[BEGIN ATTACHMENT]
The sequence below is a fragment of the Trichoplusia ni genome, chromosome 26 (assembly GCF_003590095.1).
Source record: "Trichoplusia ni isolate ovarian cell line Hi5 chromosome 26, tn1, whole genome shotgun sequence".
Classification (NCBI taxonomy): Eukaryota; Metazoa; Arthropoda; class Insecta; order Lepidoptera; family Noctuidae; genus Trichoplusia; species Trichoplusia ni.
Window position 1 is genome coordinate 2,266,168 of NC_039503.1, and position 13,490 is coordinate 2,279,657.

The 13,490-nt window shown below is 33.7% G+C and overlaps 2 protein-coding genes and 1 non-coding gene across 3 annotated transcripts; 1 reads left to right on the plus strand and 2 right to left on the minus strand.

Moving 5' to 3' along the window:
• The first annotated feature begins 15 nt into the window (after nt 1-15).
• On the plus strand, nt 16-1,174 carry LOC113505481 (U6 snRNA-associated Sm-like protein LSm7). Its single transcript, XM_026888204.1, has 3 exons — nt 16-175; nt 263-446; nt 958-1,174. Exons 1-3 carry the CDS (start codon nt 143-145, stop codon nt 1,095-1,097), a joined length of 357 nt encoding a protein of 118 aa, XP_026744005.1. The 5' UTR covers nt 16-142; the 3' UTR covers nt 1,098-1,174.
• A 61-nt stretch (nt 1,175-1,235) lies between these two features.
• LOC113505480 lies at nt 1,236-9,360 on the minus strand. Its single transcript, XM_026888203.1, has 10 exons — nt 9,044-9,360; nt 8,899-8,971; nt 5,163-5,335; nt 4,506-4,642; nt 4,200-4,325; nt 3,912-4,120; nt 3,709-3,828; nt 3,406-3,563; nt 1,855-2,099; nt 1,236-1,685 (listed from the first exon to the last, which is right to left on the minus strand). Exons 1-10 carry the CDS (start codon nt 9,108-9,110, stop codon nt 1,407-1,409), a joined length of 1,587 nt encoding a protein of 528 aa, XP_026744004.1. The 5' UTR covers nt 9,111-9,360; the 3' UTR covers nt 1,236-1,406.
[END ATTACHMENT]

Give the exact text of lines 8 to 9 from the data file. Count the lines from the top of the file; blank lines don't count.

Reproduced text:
• On the plus strand, nt 16-1,174 carry LOC113505481 (U6 snRNA-associated Sm-like protein LSm7). Its single transcript, XM_026888204.1, has 3 exons — nt 16-175; nt 263-446; nt 958-1,174. Exons 1-3 carry the CDS (start codon nt 143-145, stop codon nt 1,095-1,097), a joined length of 357 nt encoding a protein of 118 aa, XP_026744005.1. The 5' UTR covers nt 16-142; the 3' UTR covers nt 1,098-1,174.
• A 61-nt stretch (nt 1,175-1,235) lies between these two features.